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Use this credit card to clear your overdraft

Serena Cowdy
by Lovemoney Staff Serena Cowdy on 11 July 2008  |  Comments 5 comments

I explain the easiest - and cheapest - way to demolish overdraft debts!

Use this credit card to clear your overdraft

This article is now out of date. For up-to-date information, please read Three ways to get rid of your overdraft for good!

A couple of weeks ago, I found myself almost at the edge of my £1400 overdraft limit. Given that only £500 of it is interest-free, that wasn’t a good position to be in!

I also had a credit card - with around £750 on it - which was nearing the end of its 0% deal.

So - how did I get rid of these looming interest payments?

0% money transfer

As I explained in Cut Your Interest Payments Down To Zero, many credit cards allow you to transfer money from the card into your bank account.

Unfortunately, they usually charge very high rates of interest on this sort of cash advance, far higher than you would pay with most personal loans or overdrafts.

However - there are a few cards that allow you to transfer cash into your bank account and still take advantage of the card's 0% balance transfer benefits.

So, for as long as the 0% balance transfer deal lasts, you don’t pay any interest on the cash you borrowed on the credit card.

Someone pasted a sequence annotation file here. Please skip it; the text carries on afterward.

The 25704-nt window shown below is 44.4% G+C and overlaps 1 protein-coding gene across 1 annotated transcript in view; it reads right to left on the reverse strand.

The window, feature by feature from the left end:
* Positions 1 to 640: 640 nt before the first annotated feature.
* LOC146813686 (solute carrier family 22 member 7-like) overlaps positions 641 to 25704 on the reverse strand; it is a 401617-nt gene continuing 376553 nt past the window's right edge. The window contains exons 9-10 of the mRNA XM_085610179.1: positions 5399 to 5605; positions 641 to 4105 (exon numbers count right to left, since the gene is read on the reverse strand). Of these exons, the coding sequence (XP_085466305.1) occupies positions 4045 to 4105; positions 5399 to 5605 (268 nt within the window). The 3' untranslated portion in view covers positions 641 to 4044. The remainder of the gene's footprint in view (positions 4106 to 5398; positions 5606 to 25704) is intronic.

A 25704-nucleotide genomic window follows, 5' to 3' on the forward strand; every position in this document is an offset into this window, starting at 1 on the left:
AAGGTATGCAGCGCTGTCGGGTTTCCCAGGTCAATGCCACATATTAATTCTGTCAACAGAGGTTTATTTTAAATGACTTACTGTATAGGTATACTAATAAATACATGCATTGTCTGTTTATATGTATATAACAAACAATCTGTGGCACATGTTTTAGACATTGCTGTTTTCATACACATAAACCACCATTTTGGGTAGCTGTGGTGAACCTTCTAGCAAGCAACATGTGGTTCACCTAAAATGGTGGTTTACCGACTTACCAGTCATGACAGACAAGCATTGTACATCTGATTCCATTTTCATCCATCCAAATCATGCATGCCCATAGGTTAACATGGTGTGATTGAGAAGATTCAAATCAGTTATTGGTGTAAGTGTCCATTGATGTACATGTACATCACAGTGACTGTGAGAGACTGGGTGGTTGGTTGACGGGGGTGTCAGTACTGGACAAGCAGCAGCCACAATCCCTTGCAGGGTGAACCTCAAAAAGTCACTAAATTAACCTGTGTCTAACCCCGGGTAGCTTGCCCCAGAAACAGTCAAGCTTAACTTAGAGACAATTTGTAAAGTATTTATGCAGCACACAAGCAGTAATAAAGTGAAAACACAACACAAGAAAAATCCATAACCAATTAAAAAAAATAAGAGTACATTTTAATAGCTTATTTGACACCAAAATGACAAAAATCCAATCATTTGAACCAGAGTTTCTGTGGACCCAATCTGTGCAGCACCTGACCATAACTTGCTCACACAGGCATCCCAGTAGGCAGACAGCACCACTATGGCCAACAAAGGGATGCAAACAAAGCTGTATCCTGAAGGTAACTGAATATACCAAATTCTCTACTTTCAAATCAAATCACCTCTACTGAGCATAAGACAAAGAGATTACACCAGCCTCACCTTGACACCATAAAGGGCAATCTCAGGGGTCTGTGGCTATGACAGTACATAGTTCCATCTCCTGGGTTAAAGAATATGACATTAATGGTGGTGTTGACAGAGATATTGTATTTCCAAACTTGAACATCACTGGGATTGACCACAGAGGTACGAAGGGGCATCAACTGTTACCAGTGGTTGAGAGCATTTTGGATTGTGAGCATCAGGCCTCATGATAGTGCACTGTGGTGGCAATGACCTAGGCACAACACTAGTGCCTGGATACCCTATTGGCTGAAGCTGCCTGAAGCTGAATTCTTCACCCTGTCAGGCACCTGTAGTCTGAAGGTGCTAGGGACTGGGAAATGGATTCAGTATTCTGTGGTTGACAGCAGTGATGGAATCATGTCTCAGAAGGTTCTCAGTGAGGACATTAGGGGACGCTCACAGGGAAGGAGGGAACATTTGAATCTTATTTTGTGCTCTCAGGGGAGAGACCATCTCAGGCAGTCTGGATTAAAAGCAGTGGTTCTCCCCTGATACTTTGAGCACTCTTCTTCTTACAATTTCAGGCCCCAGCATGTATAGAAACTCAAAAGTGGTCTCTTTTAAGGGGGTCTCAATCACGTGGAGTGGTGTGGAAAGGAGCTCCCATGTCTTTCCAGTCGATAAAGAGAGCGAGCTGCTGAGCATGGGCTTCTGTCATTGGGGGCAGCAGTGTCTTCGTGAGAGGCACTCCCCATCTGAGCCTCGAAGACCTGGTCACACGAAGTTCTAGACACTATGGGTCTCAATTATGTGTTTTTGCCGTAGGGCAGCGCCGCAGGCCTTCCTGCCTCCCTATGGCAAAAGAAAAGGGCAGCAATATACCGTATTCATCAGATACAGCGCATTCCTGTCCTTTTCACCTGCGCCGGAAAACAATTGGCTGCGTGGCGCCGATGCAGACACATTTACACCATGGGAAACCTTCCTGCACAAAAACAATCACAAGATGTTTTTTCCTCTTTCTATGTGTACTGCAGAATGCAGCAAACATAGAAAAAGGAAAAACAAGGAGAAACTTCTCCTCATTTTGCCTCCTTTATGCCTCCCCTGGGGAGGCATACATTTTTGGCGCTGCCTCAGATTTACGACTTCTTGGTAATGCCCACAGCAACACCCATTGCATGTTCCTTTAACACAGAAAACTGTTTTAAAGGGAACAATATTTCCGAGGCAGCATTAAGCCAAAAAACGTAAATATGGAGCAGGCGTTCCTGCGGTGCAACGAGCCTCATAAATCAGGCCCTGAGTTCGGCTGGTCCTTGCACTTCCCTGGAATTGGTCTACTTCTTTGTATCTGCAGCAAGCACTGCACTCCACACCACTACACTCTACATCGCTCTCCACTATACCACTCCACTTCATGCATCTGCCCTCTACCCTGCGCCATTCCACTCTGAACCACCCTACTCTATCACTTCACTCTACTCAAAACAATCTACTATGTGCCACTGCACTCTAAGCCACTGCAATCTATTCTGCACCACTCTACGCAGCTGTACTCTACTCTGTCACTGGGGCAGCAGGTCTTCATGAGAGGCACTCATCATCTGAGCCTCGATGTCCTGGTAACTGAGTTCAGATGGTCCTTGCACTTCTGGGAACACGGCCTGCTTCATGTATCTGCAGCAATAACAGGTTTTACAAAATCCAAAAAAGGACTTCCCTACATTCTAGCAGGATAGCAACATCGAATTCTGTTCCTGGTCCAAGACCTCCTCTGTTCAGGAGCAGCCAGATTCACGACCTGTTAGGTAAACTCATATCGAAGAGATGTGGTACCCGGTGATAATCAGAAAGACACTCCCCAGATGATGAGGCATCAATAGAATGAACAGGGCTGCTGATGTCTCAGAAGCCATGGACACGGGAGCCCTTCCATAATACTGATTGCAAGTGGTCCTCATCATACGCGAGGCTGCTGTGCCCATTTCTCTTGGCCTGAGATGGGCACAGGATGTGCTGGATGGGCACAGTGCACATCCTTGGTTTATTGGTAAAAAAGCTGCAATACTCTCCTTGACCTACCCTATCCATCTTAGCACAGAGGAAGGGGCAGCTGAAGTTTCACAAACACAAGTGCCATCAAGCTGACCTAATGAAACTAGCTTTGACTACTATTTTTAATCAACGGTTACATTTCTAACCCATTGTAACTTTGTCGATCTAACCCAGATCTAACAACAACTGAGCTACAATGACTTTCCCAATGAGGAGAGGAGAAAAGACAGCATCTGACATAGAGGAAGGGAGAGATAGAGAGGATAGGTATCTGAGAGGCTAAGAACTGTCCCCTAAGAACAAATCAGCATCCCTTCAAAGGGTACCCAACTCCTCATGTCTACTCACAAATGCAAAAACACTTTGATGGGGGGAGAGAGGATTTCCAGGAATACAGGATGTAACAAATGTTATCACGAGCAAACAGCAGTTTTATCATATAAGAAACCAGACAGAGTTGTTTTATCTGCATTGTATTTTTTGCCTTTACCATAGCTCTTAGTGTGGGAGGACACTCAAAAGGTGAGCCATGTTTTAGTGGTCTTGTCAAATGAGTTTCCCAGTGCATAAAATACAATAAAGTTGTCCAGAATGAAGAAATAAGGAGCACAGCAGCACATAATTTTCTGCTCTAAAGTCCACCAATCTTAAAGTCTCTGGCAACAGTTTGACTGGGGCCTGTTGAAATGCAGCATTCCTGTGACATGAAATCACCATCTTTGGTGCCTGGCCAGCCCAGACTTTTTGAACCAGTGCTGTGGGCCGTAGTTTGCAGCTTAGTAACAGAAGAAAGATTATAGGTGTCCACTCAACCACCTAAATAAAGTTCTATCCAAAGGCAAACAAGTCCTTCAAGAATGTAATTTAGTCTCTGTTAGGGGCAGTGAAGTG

I think the Virgin Money MasterCard is one of the best cards for doing this, because the 0% balance transfer deal currently lasts for a whopping 15 months.

Virgin charge a 2.98% transfer fee on balance transfers from other credit cards, and on money transfers into bank accounts.

I applied for this card last week.

How it works

In a nutshell, I applied online and then answered a few follow-up questions on the phone. Fortunately for me, I was accepted.

I organised the transfer to my bank account on the phone rather than online (there didn’t seem to be a section of the form that dealt with this), and was told that everything would be sorted (credit card transfer and bank transfer) in 7-10 days. Bonza!

The benefits

Because of the balance transfer fees, shifting debt in this way isn’t free. However, 2.98% is a much lower rate than those charged by personal loans. Here’s what I paid:

 

Bank account transfer

Fee for bank account transfer

Card balance transfer

Fee for card balance transfer

Total amount borrowed

Total fees paid

£1400

£41.72

£749

£22.32

£2149

£64.04

 

So, on a 15 month loan, I’m paying back just 2.98% more than I borrowed on the card - far less than the interest I would have paid if I’d left my money where it was.

And on my budget, I should be able to comfortably clear the balance before the 0% deal comes to an end.

So what’s the catch?

Used cannily, this card could save you a lot of money. But credit card providers - Virgin included - are obviously out to make a profit. Watch out for the following snags!

•         The Virgin card also offers a three-month, 0% deal on new purchases. While this seems like a nice extra (and they tempt you with juicy discounts if you spend), I wouldn’t purchase anything on the card unless I could clear the balance every month.

This is because Virgin operates negative payment hierarchy. Basically, this means you pay off the 0% debt first, whilst your purchase and cash withdrawals remain on the credit card racking up lots of extra interest. Not good!